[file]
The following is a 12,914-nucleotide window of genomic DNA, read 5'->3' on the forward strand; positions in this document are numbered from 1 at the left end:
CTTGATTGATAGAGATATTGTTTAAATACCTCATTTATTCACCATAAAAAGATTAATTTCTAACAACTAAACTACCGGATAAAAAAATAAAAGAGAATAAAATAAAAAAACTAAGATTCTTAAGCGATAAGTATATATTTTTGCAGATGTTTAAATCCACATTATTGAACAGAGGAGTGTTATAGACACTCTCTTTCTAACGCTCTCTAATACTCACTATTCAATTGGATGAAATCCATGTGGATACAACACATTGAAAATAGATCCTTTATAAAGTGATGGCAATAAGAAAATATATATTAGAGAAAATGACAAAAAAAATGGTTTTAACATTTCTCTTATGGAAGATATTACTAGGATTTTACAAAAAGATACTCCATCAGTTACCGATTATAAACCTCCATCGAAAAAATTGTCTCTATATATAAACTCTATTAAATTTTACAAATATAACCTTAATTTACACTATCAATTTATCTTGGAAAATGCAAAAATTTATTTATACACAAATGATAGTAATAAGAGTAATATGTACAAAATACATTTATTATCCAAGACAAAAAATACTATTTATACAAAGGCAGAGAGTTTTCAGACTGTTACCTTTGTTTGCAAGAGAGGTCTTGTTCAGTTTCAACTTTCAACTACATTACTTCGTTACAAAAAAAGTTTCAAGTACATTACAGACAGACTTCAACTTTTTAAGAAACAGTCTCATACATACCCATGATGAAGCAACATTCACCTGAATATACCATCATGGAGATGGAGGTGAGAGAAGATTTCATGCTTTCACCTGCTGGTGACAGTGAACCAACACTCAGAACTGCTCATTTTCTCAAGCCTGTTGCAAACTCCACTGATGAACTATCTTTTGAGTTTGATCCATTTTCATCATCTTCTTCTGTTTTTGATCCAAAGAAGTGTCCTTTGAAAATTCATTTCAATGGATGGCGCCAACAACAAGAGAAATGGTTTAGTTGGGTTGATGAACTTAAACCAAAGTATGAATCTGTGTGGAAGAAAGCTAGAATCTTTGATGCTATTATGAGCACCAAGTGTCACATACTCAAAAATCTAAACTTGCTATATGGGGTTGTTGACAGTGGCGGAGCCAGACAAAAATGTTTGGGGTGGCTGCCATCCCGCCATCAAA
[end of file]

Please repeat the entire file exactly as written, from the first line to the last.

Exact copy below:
The following is a 12,914-nucleotide window of genomic DNA, read 5'->3' on the forward strand; positions in this document are numbered from 1 at the left end:
CTTGATTGATAGAGATATTGTTTAAATACCTCATTTATTCACCATAAAAAGATTAATTTCTAACAACTAAACTACCGGATAAAAAAATAAAAGAGAATAAAATAAAAAAACTAAGATTCTTAAGCGATAAGTATATATTTTTGCAGATGTTTAAATCCACATTATTGAACAGAGGAGTGTTATAGACACTCTCTTTCTAACGCTCTCTAATACTCACTATTCAATTGGATGAAATCCATGTGGATACAACACATTGAAAATAGATCCTTTATAAAGTGATGGCAATAAGAAAATATATATTAGAGAAAATGACAAAAAAAATGGTTTTAACATTTCTCTTATGGAAGATATTACTAGGATTTTACAAAAAGATACTCCATCAGTTACCGATTATAAACCTCCATCGAAAAAATTGTCTCTATATATAAACTCTATTAAATTTTACAAATATAACCTTAATTTACACTATCAATTTATCTTGGAAAATGCAAAAATTTATTTATACACAAATGATAGTAATAAGAGTAATATGTACAAAATACATTTATTATCCAAGACAAAAAATACTATTTATACAAAGGCAGAGAGTTTTCAGACTGTTACCTTTGTTTGCAAGAGAGGTCTTGTTCAGTTTCAACTTTCAACTACATTACTTCGTTACAAAAAAAGTTTCAAGTACATTACAGACAGACTTCAACTTTTTAAGAAACAGTCTCATACATACCCATGATGAAGCAACATTCACCTGAATATACCATCATGGAGATGGAGGTGAGAGAAGATTTCATGCTTTCACCTGCTGGTGACAGTGAACCAACACTCAGAACTGCTCATTTTCTCAAGCCTGTTGCAAACTCCACTGATGAACTATCTTTTGAGTTTGATCCATTTTCATCATCTTCTTCTGTTTTTGATCCAAAGAAGTGTCCTTTGAAAATTCATTTCAATGGATGGCGCCAACAACAAGAGAAATGGTTTAGTTGGGTTGATGAACTTAAACCAAAGTATGAATCTGTGTGGAAGAAAGCTAGAATCTTTGATGCTATTATGAGCACCAAGTGTCACATACTCAAAAATCTAAACTTGCTATATGGGGTTGTTGACAGTGGCGGAGCCAGACAAAAATGTTTGGGGTGGCTGCCATCCCGCCATCAAA